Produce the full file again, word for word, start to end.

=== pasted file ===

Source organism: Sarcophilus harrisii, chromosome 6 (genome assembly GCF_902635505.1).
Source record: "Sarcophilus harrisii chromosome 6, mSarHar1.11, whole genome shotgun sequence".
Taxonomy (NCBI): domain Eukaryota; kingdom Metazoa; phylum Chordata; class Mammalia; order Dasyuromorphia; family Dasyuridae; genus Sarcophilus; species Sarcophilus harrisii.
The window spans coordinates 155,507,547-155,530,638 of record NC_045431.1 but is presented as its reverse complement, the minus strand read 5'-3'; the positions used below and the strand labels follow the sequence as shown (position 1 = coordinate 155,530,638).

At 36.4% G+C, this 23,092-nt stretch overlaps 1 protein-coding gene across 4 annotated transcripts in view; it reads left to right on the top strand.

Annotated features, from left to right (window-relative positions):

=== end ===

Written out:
Source organism: Sarcophilus harrisii, chromosome 6 (genome assembly GCF_902635505.1).
Source record: "Sarcophilus harrisii chromosome 6, mSarHar1.11, whole genome shotgun sequence".
Taxonomy (NCBI): domain Eukaryota; kingdom Metazoa; phylum Chordata; class Mammalia; order Dasyuromorphia; family Dasyuridae; genus Sarcophilus; species Sarcophilus harrisii.
The window spans coordinates 155,507,547-155,530,638 of record NC_045431.1 but is presented as its reverse complement, the minus strand read 5'-3'; the positions used below and the strand labels follow the sequence as shown (position 1 = coordinate 155,530,638).

At 36.4% G+C, this 23,092-nt stretch overlaps 1 protein-coding gene across 4 annotated transcripts in view; it reads left to right on the top strand.

Annotated features, from left to right (window-relative positions):